Skip to content

Advertisement

  • Case study
  • Open Access

Diffuse alveolar hemorrhage after use of a fluoropolymer-based waterproofing spray

  • 1,
  • 1,
  • 1,
  • 1,
  • 1,
  • 1 and
  • 1Email author
SpringerPlus20154:270

https://doi.org/10.1186/s40064-015-1079-3

  • Received: 4 January 2015
  • Accepted: 2 June 2015
  • Published:

Abstract

A 30-year-old man developed chills, cough and dyspnea a few minutes after using a fluoropolymer-based waterproofing spray in a small closed room. He visited our hospital 1 h later. Examination revealed that the patient had incessant cough, tachypnea, fever and decreased peripheral arterial oxygen saturation. Blood tests revealed leukocytosis with elevated serum C-reactive protein levels. Chest radiographs and computed tomography (CT) scan showed bilateral ground glass opacities, mainly in the upper lobes. Bronchoalveolar lavage (BAL) fluid obtained from the right middle lobe showed a bloody appearance. Microscopic examination of a BAL cytospin specimen revealed the presence of numerous red blood cells associated with extreme neutrophilia. Microbiological studies of the BAL fluid were negative. The patient was observed without corticosteroid therapy, and his symptoms and abnormal shadows on the chest radiographs and CT improved. On day 7 after admission, the patient was discharged from the hospital. Accidental inhalation of waterproofing spray may cause diffuse alveolar hemorrhage, a rare manifestation of acute lung injury. Supportive treatment may be effective and sufficient.

Keywords

  • Alveolar hemorrhage
  • Waterproofing spray
  • Fluoropolymer
  • Respiratory insufficiency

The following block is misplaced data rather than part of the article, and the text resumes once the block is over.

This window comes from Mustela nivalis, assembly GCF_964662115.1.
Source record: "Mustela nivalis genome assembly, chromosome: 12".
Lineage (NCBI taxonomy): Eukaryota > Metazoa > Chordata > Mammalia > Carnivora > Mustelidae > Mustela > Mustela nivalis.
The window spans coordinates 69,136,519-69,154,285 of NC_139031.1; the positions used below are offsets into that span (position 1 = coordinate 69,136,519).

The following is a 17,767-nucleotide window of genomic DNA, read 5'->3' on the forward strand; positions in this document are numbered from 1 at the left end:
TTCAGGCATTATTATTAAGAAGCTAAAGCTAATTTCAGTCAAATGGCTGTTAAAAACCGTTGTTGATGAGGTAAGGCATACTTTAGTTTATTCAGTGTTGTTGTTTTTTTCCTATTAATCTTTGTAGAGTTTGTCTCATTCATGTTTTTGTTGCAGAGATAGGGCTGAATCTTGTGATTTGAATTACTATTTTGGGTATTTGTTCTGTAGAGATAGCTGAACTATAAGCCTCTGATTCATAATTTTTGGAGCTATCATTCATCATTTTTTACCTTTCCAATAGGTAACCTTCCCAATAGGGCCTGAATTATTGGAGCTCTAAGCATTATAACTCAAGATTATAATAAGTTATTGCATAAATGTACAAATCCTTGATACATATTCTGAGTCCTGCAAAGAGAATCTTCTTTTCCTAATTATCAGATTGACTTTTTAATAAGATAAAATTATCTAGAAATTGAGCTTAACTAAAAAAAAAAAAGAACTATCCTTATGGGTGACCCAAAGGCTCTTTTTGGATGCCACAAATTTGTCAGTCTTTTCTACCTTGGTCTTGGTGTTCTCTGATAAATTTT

• Dyspnea

Case presentation

A 30-year-old Japanese male, a smoker with no significant past medical, allergy or cocaine use history, developed chills, cough and dyspnea a few minutes after using a fluoropolymer-based waterproofing spray on his leather uniforms in a small closed room. He presented to our hospital 1 h later. Examination revealed that the patient had incessant cough, tachypnea (30 breaths per minute), fever (39.4°C) and slightly decreased peripheral arterial oxygen saturation [percutaneous oxygen saturation (SpO2): 92% on room air]; however, there were no lung crackles or wheeze. Examination of the cardiovascular system revealed no abnormalities. There was no weight loss, arthralgia or skin rash. As shown in Table 1, the blood tests revealed leukocytosis [20,300 cells/μL (normal, 4,000–8,000 cells/μL) with 91.5% neutrophils, 0% eosinophils and 6.5% lymphocytes], elevated serum C-reactive protein levels [3.14 mg/dL (normal, <0.3 mg/dL)] and elevated serum LDH levels [341 U/l (normal, 106–220 U/l)]. Autoimmune screening, including for anti-neutrophil cytoplasm antibody (ANCA) and anti-glomerular basement membrane (anti-GBM) antibody, revealed no autoantibodies. The serum brain natriuretic peptide (BNP) level and coagulation profile were normal. Urinalysis showed no proteinuria or hematuria. Chest radiographs and computed tomography (CT) scan showed bilateral ground glass opacities, mainly in the upper lobes (Figure 1). Fiberoptic bronchoscopy was performed 13 h after the onset of the symptoms. Bronchoalveolar lavage (BAL) fluid obtained from the right middle lobe showed a bloody appearance (Figure 2, left). While the upper lobes appeared to be predominantly involved, the middle lobe was selected for obtaining the BAL sample, because this lobe is the smallest and yields the largest return (Baughman 2007). Microscopic examination of a BAL cytospin specimen revealed the presence of numerous red blood cells with extreme neutrophilia (differential neutrophil count 79.8%, normal range <3%) (Figure 2, right). The siderophage count was less than 2%. Microbiological studies of the BAL fluid were negative. The patient was observed without corticosteroid therapy, and his symptoms improved significantly by the day after admission. By day 7 after admission, the abnormal shadows on the chest radiographs and CT scan had almost completely disappeared and the patient was discharged from the hospital. At 6 months after discharge, his health status was normal. Consent to publish this case report was obtained from the patient.
Table 1

Laboratory data on admission

Hematology

 White blood cells

20,300/μl (H)

  Neutrophils

91.5% (H)

  Eosinophils

0.0%

  Basophils

0.0%

  Lymphocytes